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of Christ's Kingdom

VOL. LII. November/December 1969 No. 6
Table of Contents

"Good Tidings of Great Joy"

Israel Today

The Rebuilding of Zion

Giving Thanks Always

One Lord and His Name One

The Question Box

Annual Report of Directors

The Annual Meeting



"Good Tidings of Great Joy"

"And the angel said unto them, Fear not: for, behold, I bring you good tidings
of great joy, which shall be to all people."
- Luke

THE great sea of human history has been divided into two parts, B.C. and A.D., and this division was marked off by the appearance of a "great star," the star which guided the Magi of the East to the manger where lay the Babe of Bethlehem. What has the Bible to say concerning this stupendous event? -- for stupendous it was when we reflect upon what really occurred in this humble scene of the nativity. What do we find in the Old Testament which was so clearly defined that men were at the proper time in expectation of the Messiah? Examining the record of the Prophets, we will note a long line of pro­phetic utterances of such import that they stand out in bold relief against an otherwise dark and hopeless background, in very much the same way that the literal stars stand out in the night sky against the background of the measureless heavens.


These prophecies have their begin­ning at the very dawn of human his­tory, when the violation of God's command had brought upon our first parents the inescapable penal­ty, "death" -- dying thou shalt die. However, God's mercy, which is ever at work, in keeping with his other attributes, extended a flickering ray of hope in the vague but meaningful words, "The seed of the woman shall bruise the serpent's head." Not a very bright star is this one, but at least a twinkle of light in an otherwise dark­ened sky. From this moment forward "the seed" was to become a most im­portant development of God's great Plan of the Ages, around which all other events would revolve. All of God's dealings with men and nations during Old Testament times were in preparation for that promised "seed." The purpose of God to send into the world his only begotten Son is con­tinually kept in view by means of his own choosing. Even the line of de­scent from father to son is clearly and uninterruptedly traced from Adam down, until its end is found in the "Babe in the manger." Here the genealogy ceases since there is no further need for its continuance.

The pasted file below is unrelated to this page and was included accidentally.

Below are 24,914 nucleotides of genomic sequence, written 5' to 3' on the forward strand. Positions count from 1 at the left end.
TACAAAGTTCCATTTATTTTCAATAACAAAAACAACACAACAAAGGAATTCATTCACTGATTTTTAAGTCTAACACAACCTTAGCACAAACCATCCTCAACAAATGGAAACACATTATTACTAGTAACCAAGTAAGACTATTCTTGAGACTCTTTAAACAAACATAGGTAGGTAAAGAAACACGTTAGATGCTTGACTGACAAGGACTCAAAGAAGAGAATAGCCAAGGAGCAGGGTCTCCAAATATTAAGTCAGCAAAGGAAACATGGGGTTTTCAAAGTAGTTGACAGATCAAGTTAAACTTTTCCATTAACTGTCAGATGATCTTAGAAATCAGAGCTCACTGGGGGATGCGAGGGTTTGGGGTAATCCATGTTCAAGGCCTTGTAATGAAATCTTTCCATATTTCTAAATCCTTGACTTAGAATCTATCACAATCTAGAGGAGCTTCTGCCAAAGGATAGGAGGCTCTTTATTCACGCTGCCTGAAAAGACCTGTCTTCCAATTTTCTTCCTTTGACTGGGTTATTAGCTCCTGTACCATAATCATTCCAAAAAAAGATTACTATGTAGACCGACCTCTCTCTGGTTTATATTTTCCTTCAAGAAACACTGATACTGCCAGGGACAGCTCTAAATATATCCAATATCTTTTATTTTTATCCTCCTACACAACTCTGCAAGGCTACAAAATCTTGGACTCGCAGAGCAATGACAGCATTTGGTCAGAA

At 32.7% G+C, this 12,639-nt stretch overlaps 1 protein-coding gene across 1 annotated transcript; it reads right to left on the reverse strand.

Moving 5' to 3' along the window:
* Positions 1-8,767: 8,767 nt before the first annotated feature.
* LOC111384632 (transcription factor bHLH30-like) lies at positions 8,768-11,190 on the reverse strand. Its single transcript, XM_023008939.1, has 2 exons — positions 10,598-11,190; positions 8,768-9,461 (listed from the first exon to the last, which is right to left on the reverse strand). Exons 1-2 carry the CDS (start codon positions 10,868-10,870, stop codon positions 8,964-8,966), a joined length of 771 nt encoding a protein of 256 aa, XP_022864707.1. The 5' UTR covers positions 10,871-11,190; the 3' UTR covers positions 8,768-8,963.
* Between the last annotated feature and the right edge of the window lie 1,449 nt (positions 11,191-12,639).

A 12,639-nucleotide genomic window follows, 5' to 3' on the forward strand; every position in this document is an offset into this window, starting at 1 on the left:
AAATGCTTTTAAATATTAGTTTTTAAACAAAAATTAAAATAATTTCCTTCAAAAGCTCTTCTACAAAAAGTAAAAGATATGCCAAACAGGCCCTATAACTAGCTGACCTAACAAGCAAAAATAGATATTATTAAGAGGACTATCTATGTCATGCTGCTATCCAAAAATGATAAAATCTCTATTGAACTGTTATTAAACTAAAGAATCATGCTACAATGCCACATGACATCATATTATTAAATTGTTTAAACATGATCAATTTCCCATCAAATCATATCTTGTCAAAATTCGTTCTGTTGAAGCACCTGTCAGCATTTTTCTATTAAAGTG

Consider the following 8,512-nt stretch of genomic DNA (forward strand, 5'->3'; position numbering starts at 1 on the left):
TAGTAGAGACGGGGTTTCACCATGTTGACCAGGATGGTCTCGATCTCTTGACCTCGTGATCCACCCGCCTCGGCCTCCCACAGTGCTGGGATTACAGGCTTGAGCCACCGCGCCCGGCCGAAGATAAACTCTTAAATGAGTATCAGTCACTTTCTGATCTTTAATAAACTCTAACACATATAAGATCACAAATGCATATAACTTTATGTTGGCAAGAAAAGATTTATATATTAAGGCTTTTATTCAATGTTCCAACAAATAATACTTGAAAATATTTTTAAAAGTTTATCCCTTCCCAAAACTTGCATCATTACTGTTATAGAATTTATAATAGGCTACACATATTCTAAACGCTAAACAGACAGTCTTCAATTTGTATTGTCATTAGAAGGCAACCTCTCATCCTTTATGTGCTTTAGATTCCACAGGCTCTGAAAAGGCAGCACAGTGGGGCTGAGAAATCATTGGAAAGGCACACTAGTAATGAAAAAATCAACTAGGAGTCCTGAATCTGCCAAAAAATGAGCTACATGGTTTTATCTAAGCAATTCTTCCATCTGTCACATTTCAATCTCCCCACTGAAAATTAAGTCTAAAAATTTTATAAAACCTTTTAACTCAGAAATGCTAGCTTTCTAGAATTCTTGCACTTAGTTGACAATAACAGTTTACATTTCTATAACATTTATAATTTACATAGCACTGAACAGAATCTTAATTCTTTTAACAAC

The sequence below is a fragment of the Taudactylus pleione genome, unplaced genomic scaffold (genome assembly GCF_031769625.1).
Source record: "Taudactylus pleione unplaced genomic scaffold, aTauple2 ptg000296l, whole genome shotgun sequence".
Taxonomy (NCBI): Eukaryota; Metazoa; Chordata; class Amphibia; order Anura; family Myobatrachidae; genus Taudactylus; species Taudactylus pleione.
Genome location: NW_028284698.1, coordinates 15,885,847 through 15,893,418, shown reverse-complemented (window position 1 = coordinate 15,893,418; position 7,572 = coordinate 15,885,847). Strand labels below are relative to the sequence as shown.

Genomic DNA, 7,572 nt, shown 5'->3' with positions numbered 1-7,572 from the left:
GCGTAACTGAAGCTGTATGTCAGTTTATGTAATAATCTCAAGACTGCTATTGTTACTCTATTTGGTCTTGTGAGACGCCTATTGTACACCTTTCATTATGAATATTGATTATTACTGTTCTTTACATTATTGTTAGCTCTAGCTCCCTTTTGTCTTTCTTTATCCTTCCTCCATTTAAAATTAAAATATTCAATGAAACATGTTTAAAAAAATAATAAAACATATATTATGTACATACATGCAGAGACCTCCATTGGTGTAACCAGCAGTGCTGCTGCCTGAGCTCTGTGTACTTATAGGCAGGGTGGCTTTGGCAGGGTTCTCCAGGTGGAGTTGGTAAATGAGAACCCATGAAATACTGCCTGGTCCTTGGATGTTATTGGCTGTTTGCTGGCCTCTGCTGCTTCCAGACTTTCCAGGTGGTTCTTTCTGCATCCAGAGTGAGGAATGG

In the generations of Adam it is recorded of each individual that he lived so many years and "he died," but of the promised seed, the Second Man, the Lord from, heaven, it is said, "I am he that liveth, and was dead; and, behold, I am alive for evermore, Amen; and have the keys of hides and of death" (Rev. 1:18). Thus we see how great a light was lighted at Bethlehem, and how luminous has become the little twinkle in Eden, "the seed of the woman," whose mis­sion has become an accomplished fact.


The next star we observe on the horizon of human affairs is in associ­ation with the life of Abraham. The story is a familiar one, but always a source of inspiration to the Lord's faithful. Here the light shines with clearer and steadier ray, when in re­warding Abraham's faithfulness the promise comes clear, strong, and def­inite: "Because thou hast done this thing, and has not withheld thy son, thine only son; that in blessing I will bless thee, and in multiplying I will multiply thy seed as the stars of heaven, and as the sand which is upon the sea shore; and thy seed shall possess the gate of his enemies; and in thy seed shall all the nations of the earth be blessed; because thou hast obeyed my voice" (Gen. 22:16-18).

We are all aware of the life of faith and obedience which eventuated in this far-reaching promise to Abraham. How closely it touches the life of every Christian when we read con­cerning its fulfillment that "if ye be Christ's, then are ye Abraham's seed, and heirs according to the promise" (Gal. 3:29). This promise has been